Meet the Brand Anciela Setting a New Vision for Fashion Supply Chains 

Founder Jennifer Droguett addresses sustainability, materials, workers wage, supply chains and stereotypes on sustainable fashion 


Over the last few years, there has been a rise in sustainable fashion and it is undeniable that we have more avenues to buy from. Yet the core issue remains that most people do not invest in sustainable fashion because it is not trendy and does not fit into their aesthetic. The Anciela “Latin Notes” Spring/Summer 24 collection was a heartfelt journey in celebrating Latinx art, tradition, music and design while humbly addressing themes like immigration, identity, and our shared responsibility towards the environment. In conversation with Jennifer Droguett, we discovered the beauty of sustainable creativity and how her supply chain is a creative ecosystem. Drawing inspiration from surrealist artists and using deadstock archive fabrics from designers, Jennifer showed us how sustainable fashion is not the boring basics we often imagine. It can be sophisticated and avant-garde. 

Jennifer Droguett at the closing of her “Latin Notes” Spring/Summer 24 collection. Photographed by Kiera Chevell.


How can we escalate sustainability in the fashion industry? Can it ever be trendy?

Jennifer Droguett: I guess it is changing, but really slowly. I agree. Sometimes in people’s minds, they have the sort of perception of sustainable fashion as hippie looking, cheap or not premium. I do think there is that stereotype that it has to be really boring, basic, or very Scandi looking classics, and it’s not necessarily the case. With my brand it has always been about experimentation and breaking stereotypes. Sustainable fashion can be fun, avant garde, and it doesn’t have to look all the same. 

And it is about brands being responsible for the work they do. So, how do we change the perception? We have to give the tools to people and consumers to engage with us, but also be transparent and explain the things we’re using. Sometimes how people buy clothes is not necessarily linked to how sustainable that item is. It’s still very much emotional. So in that sense, I tried to do both, the business is inherently sustainable but the product itself still needs to be attractive and emotional and have that connection with people.

I agree but one of the problems people face is that sustainable fashion can be quite expensive, especially now with the cost of living. What are solutions for those who can not afford sustainable brands?

I agree. And the reason why sustainable fashion is more expensive than a traditional product is because if you pay a normal living wage in Europe and in the UK, specifically, it’s expensive. Also when you produce locally, you use premium materials and experimental yarns, those things are quite expensive. So it is really difficult to price a product, I think that’s one of the biggest challenges as a sustainable brand.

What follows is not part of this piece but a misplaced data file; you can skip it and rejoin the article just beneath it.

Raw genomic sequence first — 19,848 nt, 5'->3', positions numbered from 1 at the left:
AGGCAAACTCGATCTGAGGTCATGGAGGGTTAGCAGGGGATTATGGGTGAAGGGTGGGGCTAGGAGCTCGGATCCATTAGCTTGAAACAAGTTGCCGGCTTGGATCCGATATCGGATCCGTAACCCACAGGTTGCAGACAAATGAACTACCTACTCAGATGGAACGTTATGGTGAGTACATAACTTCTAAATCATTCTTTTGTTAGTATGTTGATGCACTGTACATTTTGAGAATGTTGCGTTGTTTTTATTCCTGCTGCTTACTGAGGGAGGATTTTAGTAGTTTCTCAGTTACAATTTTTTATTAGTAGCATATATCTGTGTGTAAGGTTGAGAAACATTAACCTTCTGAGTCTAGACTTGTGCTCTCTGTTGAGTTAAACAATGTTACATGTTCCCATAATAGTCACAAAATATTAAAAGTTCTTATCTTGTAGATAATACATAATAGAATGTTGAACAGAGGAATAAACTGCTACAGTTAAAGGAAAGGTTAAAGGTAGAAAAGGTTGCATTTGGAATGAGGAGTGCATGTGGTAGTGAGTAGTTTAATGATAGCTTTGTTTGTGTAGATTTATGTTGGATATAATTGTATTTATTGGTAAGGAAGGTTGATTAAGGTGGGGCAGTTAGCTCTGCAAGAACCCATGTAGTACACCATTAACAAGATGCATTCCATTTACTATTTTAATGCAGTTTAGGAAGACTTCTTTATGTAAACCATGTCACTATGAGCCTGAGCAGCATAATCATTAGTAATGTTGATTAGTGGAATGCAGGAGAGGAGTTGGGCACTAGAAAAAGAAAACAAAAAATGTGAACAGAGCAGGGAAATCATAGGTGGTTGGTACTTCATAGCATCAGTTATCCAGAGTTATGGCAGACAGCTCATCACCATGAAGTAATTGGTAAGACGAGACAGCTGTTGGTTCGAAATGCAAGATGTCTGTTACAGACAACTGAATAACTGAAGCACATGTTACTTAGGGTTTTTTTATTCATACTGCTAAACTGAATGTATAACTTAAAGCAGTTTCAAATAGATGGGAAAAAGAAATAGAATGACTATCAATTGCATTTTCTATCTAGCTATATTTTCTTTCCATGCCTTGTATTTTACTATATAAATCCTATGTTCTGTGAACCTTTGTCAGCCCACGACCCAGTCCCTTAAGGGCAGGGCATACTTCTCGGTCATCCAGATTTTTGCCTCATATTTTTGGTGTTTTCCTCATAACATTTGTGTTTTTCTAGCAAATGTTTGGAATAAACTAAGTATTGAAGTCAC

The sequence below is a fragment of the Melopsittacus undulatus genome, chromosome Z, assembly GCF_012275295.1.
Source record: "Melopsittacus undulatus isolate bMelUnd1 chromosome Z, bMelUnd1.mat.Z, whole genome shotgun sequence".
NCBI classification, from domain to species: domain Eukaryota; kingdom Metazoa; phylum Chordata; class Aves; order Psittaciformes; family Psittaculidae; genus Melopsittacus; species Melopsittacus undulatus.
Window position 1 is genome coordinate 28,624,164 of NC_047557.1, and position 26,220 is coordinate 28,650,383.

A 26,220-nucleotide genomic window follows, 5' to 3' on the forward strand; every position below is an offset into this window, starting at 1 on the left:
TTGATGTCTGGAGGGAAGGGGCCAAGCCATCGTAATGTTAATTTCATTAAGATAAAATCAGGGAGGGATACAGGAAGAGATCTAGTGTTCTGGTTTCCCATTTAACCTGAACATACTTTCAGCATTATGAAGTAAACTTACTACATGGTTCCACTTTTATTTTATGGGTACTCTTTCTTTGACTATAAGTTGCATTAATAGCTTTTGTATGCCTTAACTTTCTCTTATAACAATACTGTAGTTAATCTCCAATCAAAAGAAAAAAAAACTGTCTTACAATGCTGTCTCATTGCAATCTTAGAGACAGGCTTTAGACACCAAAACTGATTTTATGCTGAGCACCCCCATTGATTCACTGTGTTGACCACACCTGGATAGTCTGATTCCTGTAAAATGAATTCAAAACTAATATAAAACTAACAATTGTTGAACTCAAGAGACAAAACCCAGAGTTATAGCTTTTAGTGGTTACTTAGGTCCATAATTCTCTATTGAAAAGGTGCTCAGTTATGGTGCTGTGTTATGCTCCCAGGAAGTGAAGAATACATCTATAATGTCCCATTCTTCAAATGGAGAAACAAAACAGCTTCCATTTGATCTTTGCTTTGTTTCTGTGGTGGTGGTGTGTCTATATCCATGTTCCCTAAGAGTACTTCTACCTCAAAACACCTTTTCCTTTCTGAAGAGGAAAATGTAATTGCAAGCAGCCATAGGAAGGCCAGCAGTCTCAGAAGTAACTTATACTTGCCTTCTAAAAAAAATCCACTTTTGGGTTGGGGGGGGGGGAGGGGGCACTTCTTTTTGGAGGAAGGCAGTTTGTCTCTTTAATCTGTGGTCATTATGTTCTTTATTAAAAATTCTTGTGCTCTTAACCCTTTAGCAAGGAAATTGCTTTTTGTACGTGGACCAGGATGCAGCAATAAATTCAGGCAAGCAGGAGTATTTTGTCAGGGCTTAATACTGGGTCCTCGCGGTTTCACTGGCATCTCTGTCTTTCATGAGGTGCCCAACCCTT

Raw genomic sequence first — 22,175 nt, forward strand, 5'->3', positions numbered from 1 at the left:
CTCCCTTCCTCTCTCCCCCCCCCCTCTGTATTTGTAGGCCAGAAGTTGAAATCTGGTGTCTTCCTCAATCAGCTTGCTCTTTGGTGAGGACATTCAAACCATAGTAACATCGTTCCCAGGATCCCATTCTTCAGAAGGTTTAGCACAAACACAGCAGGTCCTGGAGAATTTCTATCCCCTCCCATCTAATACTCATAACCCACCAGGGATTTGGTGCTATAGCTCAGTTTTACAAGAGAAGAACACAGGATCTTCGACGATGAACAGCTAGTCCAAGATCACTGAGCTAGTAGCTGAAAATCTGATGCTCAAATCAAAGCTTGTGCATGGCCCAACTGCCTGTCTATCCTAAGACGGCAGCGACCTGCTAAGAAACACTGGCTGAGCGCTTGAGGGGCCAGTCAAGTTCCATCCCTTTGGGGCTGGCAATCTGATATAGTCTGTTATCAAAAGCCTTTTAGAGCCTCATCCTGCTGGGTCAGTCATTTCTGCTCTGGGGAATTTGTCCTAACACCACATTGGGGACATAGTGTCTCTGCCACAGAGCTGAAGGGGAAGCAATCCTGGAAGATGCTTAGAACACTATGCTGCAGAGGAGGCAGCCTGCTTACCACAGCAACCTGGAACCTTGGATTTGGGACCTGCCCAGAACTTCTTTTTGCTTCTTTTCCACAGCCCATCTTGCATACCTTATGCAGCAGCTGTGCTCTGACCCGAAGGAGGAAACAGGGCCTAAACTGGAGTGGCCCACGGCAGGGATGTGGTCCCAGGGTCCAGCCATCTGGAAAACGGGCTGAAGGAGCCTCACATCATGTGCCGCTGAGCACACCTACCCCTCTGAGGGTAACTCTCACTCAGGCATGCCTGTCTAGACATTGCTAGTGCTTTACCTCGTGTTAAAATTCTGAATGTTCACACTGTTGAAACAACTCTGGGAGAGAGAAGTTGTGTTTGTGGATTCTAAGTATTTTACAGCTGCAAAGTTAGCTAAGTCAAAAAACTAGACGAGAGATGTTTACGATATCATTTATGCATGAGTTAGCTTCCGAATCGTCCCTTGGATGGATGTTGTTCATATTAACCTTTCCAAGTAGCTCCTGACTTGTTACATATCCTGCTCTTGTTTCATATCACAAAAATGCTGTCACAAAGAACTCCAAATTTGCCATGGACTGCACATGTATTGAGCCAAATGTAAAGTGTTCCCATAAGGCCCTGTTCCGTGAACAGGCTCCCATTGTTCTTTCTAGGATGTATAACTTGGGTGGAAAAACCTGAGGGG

I always encourage, just buy less and choose a better product that you really love, something that you can wear for different occasions!

That is what I think when I’m designing, pieces that can be versatile. So you can wear it to the office but then you have a cocktail party and you can wear the same piece, style it in different ways and then you get more out of it.

It is about changing the mindset of hyper consumerism. I think at the end garments are an extension of ourselves. So we just need to work on that relationship of an item that we really cherish. And be more conscious of what we buy.

You can also buy second hand, you can rent but at the core it is about buying less.

I think these behaviors have been influenced by the rise of wearing a dress for one occasion and the social tension that you can’t wear it again.

So Orsola de Castro, who’s a sustainability pioneer, has a dress from us and she made this wonderful video explaining that she wore exactly the same dress, during the whole of Fashion Week and people didn’t notice. She was addressing the issue of the social pressure and anxiety of wearing the same, but she just styled it in different ways, you can take the sleeves off, you can layer it up under or on top! 

So advice to consumers is to buy less and style clothes in different ways!

What about companies’ responsibilities? 

We all need to be accountable. I can only speak from my own experience, the initiatives you can implement in your business, are going to be dictated to geographically where you are.

You need to understand your own ecosystem and the tools that are available to you geographically. I think understanding how that value chain operates in the region you’re in, is going to be key to how sustainable you can be. At the moment, sadly, I think, fashion just has become overly complicated in supply chains, people fly raw materials from one side of the world to the other side of the world, it’s out of control. It is about having governance over your own supply chain and as a business you need to be responsible for what you’re creating. So be responsible for your own waste during the production phase of your product. How are you manufacturing? What happens at the end of the life of a garment?